Salford brand, KALA, strives to combine the love of fashion with the need to promote equality and diversity; whilst also ensuring the clothes are ethically sourced.
Jessie Stringer-Fewtrill, 27, is hoping to make a difference through her creations which were originally inspired by Indian and African culture and textiles, but now focus more on the idea of identity and belonging.
She said: “Kala actually means art in Hindi.
“I was just fascinated by the [Indian] culture and how different it is to ours.
“It’s been a journey from the start, and it’s been an understanding of both my identity and the people who link to the cultures that I’ve tried to work with.
“So, when I went to India, it was just a genuine fascination of all the beautiful colours and the different textiles, and all the symbology of everything that it holds.”
Taking inspiration from her surroundings in both Salford and Manchester, Stringer-Fewtrill believes that those who live in this diverse community are able to enforce this change.
She said: “I love being in Manchester and Salford because of how diverse [the two are].
“There’s so many complexities, but I think just doing the bit you can with the voice that you have might have a knock-on effect for other people and then you may be able to make a small change.”
The Salfordians working alongside Stringer-Fewtrill also inspire her work, as she is a part of the Islington Mill community and the collective of freelancers known as Salford Makers.
She said: “I’m always inspired by the creative people that are around me, to be honest.
“I’ve got a studio in Islington Mill, where the team are really helpful and supportive, and I also work with Salford Makers.
“I always find them really inspiring and I think Manchester has got such a good, creative network that I’m just inspired by everyone that I’m around.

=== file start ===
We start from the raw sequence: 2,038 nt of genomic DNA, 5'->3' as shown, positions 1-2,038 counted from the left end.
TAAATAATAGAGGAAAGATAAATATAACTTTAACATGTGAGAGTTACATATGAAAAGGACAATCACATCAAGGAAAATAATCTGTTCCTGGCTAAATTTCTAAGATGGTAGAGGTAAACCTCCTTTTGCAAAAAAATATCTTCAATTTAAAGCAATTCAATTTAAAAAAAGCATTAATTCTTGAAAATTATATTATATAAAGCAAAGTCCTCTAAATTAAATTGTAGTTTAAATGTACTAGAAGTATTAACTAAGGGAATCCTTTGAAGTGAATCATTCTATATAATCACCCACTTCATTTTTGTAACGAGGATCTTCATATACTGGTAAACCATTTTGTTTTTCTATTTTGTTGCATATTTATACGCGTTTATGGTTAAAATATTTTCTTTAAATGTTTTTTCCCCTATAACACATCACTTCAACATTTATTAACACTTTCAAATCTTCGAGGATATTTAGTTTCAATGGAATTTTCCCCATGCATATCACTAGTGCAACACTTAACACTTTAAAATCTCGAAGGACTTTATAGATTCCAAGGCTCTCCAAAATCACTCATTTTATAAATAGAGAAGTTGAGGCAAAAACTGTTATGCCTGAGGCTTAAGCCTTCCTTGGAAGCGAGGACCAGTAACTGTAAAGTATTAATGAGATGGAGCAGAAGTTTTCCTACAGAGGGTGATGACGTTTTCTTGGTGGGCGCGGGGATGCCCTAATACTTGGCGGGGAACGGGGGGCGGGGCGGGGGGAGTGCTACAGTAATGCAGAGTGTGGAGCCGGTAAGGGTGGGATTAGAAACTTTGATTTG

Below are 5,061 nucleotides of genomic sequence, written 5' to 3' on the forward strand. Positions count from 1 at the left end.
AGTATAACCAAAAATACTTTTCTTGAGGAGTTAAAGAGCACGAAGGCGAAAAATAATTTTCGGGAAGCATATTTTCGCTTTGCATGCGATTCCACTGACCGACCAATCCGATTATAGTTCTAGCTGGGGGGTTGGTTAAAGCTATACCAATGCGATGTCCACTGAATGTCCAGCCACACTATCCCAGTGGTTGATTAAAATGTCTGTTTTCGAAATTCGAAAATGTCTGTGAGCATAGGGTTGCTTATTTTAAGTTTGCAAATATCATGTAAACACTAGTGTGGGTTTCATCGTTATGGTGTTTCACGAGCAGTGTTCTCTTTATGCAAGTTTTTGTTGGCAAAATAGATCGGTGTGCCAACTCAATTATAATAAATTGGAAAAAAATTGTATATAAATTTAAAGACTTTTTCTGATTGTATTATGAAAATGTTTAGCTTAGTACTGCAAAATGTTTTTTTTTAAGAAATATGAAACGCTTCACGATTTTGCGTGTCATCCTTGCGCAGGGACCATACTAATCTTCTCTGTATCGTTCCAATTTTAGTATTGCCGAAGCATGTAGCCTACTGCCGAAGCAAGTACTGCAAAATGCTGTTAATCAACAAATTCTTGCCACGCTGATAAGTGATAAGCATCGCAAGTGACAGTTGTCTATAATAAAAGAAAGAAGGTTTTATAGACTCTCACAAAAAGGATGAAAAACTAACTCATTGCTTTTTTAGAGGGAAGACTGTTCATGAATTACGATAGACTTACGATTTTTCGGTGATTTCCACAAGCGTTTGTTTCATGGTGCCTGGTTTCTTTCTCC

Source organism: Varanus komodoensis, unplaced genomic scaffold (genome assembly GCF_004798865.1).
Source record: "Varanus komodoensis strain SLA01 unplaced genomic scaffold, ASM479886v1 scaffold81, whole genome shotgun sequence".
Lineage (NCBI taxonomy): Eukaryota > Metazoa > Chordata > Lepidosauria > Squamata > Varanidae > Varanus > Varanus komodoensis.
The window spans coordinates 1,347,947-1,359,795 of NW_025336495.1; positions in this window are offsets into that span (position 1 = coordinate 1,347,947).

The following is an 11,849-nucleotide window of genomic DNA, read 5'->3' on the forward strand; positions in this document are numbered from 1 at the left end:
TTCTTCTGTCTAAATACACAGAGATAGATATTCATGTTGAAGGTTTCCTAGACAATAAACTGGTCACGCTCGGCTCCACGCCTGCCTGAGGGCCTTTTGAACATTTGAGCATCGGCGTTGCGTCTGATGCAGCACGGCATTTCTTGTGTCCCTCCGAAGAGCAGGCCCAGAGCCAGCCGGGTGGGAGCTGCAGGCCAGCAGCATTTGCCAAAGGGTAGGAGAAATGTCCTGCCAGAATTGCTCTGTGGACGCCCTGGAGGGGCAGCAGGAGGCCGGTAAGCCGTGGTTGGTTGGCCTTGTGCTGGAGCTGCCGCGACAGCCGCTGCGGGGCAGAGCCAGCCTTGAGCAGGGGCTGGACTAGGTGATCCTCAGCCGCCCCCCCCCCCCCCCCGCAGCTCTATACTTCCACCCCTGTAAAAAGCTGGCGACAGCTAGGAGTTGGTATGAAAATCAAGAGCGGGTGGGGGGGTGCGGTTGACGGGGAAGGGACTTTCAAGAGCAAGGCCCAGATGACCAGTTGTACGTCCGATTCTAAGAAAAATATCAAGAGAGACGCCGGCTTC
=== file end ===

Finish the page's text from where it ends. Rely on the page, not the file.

“I’m really grateful that I’m a part of [Salford Makers] and they’re all so talented in their own different ways.
“We all influence each other and support each other and it’s a great network to be a part of.”
Through her choice to merge fashion with a socially conscious message, Stringer-Fewtrill says that she feels it is good to promote a different kind of emotive message.
She argues that sometimes when you receive a physical garment that holds such messages, this allows you to wear something that clearly shows what you want to represent, and this therefore empowers the wearer.
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She said: “It’s more of a visual way of getting the message across and it’s a way for a group of people to unite and fuse.”
The latest KALA collection, ‘Identity’ is all about, as the name suggests, identity and how you identify yourself, due to the creator’s social conscious and desire for change.
However, as a result of her motivation to enforce this, Stringer-Fewtrill has chosen to possibly move away from the making of her own personal collections for the time being and focus on empowering communities through fashion instead.
She said: “I’m thinking I might maybe look at some funding to promote the messages I want to promote, such as diversity and people working together.
“Maybe [I’ll] go into different community centres and empower communities working with fashion and textiles.
“I might even step away from making my own collections and do more community-based projects but that’s where I’m at right now.”
Even though the fight for equality continues, the work of independent artists, such as Stringer-Fewtrill, is a step in the right direction and highlights how art and politics can come together for the better.